The ribbon cable from the switch has 5 lines, vcc/gnd and the three switch inputs. Each switch is momentary closed. On size connects to ground, the other to the switch input line and a resistor pullup to vcc. In other words the inputs are normally high, then pulled low to activate. See the schematic for details on the wiring.

On thing that was useful in using veroboard was that the board itself because the drilling template for the switch holes. Small holes were drilled in exactly the right positions, then squared out with a file. It made a nice fit.

Step 4: Final Assembly

The PCB was designed specifically for this case, so simply slid over the mounting posts. Because space was very tight, the switch assembly was soldered directly to the PCB and a piezo buzzer hot glued to a chip. If you want a louder piezo you'll have to add a driver as this is driven directly from the microcontroller. You really do need to glue or fix the piezo to something in oder to increase the volume.
The power supply lead was tied around the bottom mounting post as a strain relief. I've just pocked it out the mounting holes, but you can use a proper grommet if necessary.
That's about it really, the device is powered from a 9V plugpack and sits above my dvd player merrily changing patterns.

Step 5: About the Firmware and Supercap Backup

This firmware was designed with the Sourceboost compiler and uses the Sourceboost I2C library to talk to the RTC chip. I had to modify the i2c driver to use longer delays in order to get reliable operation.
The firmware initialises io, then reads the every ten seconds or so (you can modify this in the code if you want a quicker update or random update times. I found this period to be the least distracting). If keypresses are detected then it goes into the clock time change routine until exited with a press of switch one.

Also in the design is a space for a supercap. I haven't tested this, but installing one should allow the clock to handle power outages for a short period of time.

In the firmware once the RTC data is read, a routine takes the digit values and assigns a random selection of active LEDs to that digit, the same number as the digit value. These are kept in a table. An interrupt routine takes one value out of the table at a time and sends them to the LED driver chips, and an LED is lit (actually two, one per chip). Next entry to the routine gets another and so on. When run fast enough the LEDs active in the table all appear to be lit at the same time. You can change the timing of the interrupt routine to make it faster if you like.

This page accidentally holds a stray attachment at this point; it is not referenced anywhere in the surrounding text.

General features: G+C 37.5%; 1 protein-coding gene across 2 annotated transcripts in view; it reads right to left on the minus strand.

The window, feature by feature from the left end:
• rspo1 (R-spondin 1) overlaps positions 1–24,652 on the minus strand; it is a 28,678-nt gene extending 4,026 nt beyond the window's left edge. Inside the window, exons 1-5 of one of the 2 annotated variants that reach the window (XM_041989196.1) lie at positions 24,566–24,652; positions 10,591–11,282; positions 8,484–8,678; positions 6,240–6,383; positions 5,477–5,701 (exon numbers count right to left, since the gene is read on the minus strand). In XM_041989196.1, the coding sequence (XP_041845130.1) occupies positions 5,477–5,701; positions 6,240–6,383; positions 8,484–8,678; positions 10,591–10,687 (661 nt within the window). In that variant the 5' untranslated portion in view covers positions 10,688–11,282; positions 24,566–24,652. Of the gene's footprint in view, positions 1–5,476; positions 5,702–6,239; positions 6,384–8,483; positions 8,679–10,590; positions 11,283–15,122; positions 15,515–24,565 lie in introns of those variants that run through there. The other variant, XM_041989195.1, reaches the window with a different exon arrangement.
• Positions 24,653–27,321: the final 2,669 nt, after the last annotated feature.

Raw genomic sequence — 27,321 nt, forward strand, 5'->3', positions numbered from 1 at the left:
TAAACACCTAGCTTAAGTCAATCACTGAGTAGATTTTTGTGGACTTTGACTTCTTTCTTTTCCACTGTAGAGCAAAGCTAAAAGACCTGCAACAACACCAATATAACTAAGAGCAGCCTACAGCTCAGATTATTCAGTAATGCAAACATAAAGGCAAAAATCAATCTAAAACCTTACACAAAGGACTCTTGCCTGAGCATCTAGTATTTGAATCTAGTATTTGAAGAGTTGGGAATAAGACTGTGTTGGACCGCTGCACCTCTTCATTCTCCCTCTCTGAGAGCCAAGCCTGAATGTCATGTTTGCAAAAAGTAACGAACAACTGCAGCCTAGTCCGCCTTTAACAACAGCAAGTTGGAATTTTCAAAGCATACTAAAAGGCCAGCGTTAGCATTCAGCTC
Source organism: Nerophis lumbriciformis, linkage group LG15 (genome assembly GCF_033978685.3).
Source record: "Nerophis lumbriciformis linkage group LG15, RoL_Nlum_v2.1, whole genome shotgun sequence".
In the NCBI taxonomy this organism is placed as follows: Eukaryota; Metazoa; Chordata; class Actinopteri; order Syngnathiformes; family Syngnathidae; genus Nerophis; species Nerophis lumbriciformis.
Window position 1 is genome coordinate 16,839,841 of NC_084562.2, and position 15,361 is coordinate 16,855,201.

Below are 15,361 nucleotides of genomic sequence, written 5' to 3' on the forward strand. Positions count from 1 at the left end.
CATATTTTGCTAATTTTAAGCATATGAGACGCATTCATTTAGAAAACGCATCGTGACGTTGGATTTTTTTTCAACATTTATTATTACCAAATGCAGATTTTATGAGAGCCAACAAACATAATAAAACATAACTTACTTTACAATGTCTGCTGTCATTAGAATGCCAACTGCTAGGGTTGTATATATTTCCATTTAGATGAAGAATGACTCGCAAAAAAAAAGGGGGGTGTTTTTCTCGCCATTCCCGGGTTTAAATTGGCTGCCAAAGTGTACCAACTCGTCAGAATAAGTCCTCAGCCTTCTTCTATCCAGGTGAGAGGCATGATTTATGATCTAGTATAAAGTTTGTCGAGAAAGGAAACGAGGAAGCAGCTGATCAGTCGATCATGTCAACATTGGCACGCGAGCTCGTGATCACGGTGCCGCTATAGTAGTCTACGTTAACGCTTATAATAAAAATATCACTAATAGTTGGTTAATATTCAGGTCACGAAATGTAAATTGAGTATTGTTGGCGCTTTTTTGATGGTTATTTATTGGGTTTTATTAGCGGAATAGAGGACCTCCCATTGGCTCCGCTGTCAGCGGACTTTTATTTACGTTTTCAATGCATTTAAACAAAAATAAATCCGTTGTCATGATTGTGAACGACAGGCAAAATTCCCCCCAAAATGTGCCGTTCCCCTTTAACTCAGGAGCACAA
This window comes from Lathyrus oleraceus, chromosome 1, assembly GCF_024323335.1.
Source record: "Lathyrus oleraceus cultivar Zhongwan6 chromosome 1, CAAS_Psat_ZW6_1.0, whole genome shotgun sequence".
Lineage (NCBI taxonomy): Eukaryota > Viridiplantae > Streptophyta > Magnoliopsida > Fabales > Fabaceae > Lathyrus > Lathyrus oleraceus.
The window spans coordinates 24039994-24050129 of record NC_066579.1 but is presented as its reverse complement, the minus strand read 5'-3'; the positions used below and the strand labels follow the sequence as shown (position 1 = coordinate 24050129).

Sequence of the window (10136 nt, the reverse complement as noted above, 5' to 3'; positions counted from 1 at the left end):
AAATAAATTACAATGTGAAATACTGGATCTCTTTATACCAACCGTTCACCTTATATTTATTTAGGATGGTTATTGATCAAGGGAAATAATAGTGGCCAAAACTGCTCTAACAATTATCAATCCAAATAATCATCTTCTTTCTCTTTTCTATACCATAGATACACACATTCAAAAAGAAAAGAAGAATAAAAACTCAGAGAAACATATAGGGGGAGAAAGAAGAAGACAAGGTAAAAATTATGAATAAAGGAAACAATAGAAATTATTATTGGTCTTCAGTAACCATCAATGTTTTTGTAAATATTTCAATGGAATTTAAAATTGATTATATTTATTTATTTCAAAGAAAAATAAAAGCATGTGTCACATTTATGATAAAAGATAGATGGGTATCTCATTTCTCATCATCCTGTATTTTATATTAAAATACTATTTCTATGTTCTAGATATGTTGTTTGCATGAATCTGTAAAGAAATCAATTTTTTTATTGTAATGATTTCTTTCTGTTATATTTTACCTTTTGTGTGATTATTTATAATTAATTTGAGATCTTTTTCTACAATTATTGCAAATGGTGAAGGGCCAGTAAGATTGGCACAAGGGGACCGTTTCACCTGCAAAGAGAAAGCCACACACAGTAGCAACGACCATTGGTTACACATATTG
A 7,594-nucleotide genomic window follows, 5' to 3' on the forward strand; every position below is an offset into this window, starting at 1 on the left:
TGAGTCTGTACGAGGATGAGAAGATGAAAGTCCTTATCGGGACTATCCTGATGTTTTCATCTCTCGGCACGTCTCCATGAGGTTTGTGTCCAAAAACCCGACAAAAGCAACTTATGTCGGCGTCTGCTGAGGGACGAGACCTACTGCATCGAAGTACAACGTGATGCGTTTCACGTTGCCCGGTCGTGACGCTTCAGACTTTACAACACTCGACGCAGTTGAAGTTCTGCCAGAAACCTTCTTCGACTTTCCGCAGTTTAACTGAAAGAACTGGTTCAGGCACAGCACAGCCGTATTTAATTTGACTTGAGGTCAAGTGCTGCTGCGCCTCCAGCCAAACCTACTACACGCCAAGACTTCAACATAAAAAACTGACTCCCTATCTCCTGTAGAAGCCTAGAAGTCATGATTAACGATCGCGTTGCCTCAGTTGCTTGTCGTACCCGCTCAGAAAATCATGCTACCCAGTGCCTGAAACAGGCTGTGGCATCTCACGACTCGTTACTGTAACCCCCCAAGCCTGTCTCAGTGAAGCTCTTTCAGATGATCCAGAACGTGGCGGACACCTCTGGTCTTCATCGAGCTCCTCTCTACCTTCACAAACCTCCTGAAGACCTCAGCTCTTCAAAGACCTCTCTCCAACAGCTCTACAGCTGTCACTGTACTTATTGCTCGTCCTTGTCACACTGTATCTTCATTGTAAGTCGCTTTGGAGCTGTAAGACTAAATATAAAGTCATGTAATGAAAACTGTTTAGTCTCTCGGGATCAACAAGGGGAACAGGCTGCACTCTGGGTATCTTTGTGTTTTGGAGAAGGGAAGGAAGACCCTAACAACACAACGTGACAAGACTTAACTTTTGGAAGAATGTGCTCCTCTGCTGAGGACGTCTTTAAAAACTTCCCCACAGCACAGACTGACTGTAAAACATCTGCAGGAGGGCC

Have fun, and if you build one of these into something cool...send me a picture.
Philip Pulle
www.rgbsunset.com

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    user

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    28 Comments

    i just lost all i wrote uhhhhhh i had an idea for you to make a diffuser. i made the linux leech that i found on here, and i was going to use a cd cover for a case. i cut it to size using a utility blade and a piece of wood and a hammer ( score the plastic reeealy deep, place the score line on the end of a table and place the wood over the top of the line then smash the open bit with the hammer and it should brake clean off) i was sanding down the rough edges with some wet rub ( in the kitchen sink ) and i scratched the top of it a little accidently i didnt realise this till i finished. when i dryed it i saw what i had done ( there was a square line all along the edge ) i thought it looked cool and knowing how it was going to be treated ( like everything else i own ) it was going to get scratched one day, one big scratch dosent look very nice so decided to just keep scratching it, little fine scratches look way better than big ones ( i just dont recomend it for psp or phone screens and ipods have the same problem ) i did both sides and took it out of the water. it was looking like some frosted glass. i thought it was so good i left you a picture lol it makes the leds inside the hub shine allthe way around the outside, like a big ring. if you make a v2 of this i would say cd covers are the way to go for the diifuser instead of baking paper